Anne Sacoolas: US citizen who killed motorcyclist Harry Dunn will not return to UK for sentencing

Credit: PA
Anne Sacoolas, left, admitted causing the death of Harry Dunn by careless driving. Credit: PA Wire/PA Images

The US citizen who killed teenage motorcyclist Harry Dunn in a crash has been advised by the American government not to appear in person at her sentencing hearing.

Anne Sacoolas's legal team have been granted their renewed application for her to appear at the Old Bailey via video-link on Thursday.

The 45-year-old admitted in October that she caused the death of Mr Dunn, 19, by careless driving. The teenager died on 27 August 2019 when his motorbike was in a crash with a car driving on the wrong side of the road outside the US military base RAF Croughton in Northamptonshire.

Mr Dunn's family spokesman said they were "horrified" at the government's intervention, adding that it was "a cowardly act on the part of an oppressor" and that they had asked for an urgent meeting with Foreign Secretary James Cleverly.

Sacoolas, the wife of a US diplomat at the base, had originally been charged with causing death by dangerous driving - which she denied at the Old Bailey - but she pleaded guilty to the lesser charge of causing death by careless driving.

She had diplomatic immunity asserted on her behalf by the US government following the crash near RAF Croughton, and was able to leave the UK 19 days after the incident.

However, in December 2019, the Crown Prosecution Service authorised Northamptonshire Police to charge her with causing Mr Dunn’s death by dangerous driving.

Radd Seiger, the Dunn family's spokesman, said they had been "kept in the dark" about Sacoolas's possible return to face sentence.

“We are horrified to learn that the United States Government is now actively interfering in our criminal justice system," he said.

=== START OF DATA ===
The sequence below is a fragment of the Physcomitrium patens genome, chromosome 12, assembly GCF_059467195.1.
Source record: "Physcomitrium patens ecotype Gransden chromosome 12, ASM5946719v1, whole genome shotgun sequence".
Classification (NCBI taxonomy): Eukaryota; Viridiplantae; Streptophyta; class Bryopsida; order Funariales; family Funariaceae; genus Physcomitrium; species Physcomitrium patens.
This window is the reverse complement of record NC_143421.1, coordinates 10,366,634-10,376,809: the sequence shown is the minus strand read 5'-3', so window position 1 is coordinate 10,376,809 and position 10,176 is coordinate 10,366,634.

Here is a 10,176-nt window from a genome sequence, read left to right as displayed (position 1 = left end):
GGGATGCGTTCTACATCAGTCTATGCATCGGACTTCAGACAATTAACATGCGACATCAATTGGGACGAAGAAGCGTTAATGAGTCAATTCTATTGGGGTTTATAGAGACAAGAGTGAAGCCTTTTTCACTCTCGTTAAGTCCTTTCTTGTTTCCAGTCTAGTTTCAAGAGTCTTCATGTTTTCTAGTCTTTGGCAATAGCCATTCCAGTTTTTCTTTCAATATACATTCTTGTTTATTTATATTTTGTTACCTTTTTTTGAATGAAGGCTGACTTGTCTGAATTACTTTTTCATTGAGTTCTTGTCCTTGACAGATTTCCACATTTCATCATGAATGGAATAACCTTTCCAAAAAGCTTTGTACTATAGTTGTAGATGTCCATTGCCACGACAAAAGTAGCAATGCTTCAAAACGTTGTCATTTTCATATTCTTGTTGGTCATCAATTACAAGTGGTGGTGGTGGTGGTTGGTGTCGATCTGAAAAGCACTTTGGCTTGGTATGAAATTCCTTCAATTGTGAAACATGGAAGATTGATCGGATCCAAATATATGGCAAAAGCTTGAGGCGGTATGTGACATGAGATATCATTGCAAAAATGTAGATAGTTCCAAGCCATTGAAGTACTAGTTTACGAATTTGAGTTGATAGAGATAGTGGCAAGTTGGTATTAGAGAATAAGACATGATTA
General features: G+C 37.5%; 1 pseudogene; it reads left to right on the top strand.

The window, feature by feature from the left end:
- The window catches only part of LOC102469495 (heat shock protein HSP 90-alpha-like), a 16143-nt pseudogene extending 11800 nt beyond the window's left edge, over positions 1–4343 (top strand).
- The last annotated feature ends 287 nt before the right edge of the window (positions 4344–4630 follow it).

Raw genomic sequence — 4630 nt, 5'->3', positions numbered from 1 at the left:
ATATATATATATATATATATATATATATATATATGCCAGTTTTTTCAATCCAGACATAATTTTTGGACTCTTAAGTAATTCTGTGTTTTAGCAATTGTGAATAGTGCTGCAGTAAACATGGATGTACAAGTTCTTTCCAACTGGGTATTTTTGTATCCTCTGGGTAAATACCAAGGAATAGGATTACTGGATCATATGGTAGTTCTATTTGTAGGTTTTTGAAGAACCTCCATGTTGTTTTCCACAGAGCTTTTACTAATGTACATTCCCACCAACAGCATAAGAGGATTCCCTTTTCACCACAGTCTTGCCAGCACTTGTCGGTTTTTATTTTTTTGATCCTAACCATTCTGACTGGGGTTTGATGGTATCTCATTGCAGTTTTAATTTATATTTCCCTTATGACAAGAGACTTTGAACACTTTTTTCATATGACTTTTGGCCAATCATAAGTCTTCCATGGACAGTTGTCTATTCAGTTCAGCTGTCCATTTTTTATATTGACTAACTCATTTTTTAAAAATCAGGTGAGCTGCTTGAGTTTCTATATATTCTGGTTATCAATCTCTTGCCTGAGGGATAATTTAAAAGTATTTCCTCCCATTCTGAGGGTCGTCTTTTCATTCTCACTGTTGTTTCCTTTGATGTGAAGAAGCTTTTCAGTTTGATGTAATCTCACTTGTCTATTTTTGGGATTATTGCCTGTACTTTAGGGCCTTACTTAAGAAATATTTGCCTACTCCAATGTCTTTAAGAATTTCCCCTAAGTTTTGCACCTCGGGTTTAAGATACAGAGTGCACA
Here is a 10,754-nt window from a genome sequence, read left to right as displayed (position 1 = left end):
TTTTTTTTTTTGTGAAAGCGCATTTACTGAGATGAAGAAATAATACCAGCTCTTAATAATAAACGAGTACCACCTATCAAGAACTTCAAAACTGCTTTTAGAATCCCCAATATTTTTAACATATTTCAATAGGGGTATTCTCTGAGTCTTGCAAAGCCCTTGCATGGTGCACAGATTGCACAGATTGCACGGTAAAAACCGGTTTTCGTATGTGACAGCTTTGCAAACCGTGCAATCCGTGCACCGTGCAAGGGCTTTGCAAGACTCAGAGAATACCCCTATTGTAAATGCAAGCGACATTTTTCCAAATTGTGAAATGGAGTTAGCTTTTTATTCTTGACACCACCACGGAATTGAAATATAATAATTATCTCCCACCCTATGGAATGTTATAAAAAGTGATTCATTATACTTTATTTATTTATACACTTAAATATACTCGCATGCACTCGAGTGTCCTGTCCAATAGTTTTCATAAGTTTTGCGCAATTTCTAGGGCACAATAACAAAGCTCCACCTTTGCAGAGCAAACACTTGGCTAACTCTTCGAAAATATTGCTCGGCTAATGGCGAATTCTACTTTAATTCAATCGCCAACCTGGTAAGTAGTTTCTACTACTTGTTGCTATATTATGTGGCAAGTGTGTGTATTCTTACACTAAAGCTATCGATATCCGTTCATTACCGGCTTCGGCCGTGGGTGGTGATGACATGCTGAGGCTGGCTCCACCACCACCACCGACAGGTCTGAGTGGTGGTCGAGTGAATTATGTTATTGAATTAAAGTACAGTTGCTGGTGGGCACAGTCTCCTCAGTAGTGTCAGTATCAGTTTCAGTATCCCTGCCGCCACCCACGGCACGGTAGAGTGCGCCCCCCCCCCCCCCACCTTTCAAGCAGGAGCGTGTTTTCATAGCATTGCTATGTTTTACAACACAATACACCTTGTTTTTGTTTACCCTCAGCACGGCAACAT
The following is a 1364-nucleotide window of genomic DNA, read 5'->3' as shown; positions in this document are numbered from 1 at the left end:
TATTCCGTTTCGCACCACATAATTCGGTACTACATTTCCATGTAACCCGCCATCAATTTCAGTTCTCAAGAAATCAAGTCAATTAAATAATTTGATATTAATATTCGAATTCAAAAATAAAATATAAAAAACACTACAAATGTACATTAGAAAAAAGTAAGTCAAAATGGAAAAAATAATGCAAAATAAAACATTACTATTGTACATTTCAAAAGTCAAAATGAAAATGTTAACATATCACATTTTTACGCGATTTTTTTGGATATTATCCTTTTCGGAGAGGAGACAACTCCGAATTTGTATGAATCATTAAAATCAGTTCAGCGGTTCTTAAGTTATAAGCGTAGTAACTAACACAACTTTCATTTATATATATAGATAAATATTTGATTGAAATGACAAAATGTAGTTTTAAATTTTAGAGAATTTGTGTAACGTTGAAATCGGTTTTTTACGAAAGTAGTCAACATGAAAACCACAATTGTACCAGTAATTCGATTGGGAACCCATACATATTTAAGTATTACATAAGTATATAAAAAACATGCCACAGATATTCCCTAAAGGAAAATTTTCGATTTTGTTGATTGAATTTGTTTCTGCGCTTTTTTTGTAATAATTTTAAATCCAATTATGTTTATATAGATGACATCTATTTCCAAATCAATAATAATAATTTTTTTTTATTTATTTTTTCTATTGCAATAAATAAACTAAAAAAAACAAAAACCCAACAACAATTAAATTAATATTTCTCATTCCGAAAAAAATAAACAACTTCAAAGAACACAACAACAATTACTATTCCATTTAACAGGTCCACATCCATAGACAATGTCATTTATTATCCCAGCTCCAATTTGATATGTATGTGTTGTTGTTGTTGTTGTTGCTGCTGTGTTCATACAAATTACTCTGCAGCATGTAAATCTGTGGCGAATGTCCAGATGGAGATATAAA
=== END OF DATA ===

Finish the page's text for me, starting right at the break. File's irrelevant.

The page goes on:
“Their ongoing cruel treatment of Harry’s parents is nothing short of inhumane and it continues to take a heavy toll on their mental health."

He said the family would accept "a genuine directed by the judge" for Sacoolas not appearing in person, adding: “But, on the face of it, it appears that this is nothing short of a cowardly act on the part of an oppressor."

From left, Tim Dunn, Charlotte Charles and Bruce Charles speak to the media outside the Old Bailey. Credit: PA

At the plea hearing, the judge, Mrs Justice Cheema-Grubb, told Sacoolas she should come to the UK to be sentenced in person, but admitted she had no power to force her.

“I direct Ms Sacoolas attend court to be sentenced," she said. “If the sentence… is one that does not involve immediate custody there is to be no barrier to her returning home after the hearing.”

She said: “Attendance would provide weighty evidence indeed of genuine remorse.”

Confirming a renewed application to appear via video-link had been granted, a court spokesman said: “The application made jointly by the prosecution and defence for Mrs Sacoolas to participate and be sentenced by live link has been renewed.

“The defence have supplied material in support of the application including evidence that Mrs Sacoolas’ government employer has advised her not to attend in person. The judge has granted the application.”

The offence of causing death by careless driving carries a maximum sentence of five years imprisonment with a range of options from a medium-level community order to three years in custody.

Mr Dunn's parents Tim Dunn and Charlotte Charles said at the time they hoped that Sacoolas would "do the right thing" and return to the UK to face sentencing in person.

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